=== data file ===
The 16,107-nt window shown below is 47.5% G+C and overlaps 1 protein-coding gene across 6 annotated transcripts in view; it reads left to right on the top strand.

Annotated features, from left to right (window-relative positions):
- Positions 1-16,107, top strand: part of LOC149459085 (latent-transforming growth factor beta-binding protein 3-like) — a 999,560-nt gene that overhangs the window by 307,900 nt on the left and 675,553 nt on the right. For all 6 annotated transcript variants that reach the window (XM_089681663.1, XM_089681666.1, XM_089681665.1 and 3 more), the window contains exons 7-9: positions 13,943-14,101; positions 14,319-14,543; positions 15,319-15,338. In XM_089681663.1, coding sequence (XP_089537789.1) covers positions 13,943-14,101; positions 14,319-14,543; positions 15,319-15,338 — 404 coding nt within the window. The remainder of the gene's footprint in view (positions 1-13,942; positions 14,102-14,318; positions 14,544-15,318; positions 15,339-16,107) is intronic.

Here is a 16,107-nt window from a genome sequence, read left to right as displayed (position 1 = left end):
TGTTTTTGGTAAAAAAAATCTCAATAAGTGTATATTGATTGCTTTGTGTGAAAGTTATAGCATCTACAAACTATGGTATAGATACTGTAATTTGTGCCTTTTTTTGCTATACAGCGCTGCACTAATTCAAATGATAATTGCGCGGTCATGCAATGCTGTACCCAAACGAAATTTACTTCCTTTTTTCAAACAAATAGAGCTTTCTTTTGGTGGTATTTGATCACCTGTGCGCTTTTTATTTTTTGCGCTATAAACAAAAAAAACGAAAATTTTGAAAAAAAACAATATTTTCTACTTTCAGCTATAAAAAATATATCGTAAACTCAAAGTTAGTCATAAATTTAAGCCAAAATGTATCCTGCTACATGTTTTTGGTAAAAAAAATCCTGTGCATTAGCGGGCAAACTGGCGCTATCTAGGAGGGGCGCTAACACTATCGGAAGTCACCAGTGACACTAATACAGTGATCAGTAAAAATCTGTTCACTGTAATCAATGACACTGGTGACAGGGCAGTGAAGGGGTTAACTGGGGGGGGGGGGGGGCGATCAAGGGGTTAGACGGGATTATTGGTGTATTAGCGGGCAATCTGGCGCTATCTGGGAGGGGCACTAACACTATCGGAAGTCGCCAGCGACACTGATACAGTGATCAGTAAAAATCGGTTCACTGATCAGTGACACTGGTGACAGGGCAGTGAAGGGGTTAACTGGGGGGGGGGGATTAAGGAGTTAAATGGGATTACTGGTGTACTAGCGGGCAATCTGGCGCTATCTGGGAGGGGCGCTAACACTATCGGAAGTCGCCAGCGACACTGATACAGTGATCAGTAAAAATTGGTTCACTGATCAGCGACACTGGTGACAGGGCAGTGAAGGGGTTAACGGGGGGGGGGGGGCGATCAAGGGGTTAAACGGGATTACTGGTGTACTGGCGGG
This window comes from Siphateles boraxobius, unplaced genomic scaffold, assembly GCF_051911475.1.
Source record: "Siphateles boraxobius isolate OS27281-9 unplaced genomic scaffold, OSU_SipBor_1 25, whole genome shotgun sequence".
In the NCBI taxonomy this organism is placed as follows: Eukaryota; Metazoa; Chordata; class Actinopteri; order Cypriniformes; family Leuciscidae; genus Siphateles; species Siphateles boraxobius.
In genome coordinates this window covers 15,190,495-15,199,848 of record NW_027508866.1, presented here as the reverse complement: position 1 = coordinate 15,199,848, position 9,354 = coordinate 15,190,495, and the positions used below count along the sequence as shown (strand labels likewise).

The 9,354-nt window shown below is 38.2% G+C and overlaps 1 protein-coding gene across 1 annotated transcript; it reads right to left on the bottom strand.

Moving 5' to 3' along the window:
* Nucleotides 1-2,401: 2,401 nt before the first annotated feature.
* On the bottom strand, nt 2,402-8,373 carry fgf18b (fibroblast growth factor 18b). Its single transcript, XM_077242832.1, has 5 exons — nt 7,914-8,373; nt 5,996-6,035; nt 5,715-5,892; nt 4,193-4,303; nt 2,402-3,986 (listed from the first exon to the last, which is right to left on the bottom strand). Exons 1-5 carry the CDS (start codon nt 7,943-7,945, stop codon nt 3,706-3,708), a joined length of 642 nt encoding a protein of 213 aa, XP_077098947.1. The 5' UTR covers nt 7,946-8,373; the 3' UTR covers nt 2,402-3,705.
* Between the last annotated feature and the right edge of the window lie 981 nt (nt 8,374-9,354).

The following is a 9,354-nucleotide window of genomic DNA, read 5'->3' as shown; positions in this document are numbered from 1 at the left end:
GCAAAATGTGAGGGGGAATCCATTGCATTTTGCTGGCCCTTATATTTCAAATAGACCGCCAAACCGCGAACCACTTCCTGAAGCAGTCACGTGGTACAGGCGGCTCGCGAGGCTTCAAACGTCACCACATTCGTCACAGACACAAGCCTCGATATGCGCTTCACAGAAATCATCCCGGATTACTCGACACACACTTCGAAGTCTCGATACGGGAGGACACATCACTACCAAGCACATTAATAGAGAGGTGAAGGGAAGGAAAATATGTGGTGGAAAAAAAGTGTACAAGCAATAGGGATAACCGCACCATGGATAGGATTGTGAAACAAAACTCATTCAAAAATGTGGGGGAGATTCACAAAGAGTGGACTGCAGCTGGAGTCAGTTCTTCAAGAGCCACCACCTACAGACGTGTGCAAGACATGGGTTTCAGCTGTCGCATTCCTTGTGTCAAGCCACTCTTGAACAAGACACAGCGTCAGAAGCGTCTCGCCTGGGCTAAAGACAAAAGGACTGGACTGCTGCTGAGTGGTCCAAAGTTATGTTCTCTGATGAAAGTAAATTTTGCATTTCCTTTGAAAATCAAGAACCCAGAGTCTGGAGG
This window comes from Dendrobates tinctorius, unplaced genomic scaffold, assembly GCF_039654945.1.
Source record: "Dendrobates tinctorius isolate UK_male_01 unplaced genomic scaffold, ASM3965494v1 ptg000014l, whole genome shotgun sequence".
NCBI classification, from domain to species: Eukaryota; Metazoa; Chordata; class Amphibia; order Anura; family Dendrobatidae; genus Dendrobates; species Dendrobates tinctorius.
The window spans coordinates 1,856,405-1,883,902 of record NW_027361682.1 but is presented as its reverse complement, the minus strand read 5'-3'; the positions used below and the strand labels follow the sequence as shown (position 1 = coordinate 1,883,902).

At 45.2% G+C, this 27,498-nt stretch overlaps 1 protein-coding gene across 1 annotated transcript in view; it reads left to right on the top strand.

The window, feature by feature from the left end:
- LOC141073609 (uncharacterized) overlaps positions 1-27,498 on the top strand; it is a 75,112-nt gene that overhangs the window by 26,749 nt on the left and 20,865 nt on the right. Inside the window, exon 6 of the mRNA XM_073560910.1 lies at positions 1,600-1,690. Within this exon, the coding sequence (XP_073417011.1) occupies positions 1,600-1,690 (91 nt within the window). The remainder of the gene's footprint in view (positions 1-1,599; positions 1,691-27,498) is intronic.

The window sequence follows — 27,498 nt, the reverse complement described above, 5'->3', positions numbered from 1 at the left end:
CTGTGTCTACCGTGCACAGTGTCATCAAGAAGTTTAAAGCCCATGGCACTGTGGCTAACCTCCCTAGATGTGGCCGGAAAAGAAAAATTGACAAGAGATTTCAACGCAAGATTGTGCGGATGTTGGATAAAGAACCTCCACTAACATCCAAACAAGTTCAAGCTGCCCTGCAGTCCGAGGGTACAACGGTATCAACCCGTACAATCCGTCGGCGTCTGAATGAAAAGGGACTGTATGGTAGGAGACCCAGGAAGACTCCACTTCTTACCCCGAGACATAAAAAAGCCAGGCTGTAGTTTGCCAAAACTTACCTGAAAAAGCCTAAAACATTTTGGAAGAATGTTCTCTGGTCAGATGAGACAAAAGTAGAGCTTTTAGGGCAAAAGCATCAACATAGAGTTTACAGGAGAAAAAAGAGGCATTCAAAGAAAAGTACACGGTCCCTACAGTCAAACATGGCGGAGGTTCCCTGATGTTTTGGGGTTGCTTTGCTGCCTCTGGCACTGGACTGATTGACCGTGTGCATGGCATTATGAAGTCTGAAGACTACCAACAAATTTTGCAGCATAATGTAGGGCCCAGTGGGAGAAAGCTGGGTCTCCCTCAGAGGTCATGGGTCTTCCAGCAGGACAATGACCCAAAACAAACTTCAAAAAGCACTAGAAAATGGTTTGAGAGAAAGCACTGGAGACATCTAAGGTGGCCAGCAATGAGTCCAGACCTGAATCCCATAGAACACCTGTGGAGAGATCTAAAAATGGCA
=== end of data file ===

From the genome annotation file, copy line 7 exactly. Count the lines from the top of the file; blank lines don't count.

Source record: "Siphateles boraxobius isolate OS27281-9 unplaced genomic scaffold, OSU_SipBor_1 25, whole genome shotgun sequence".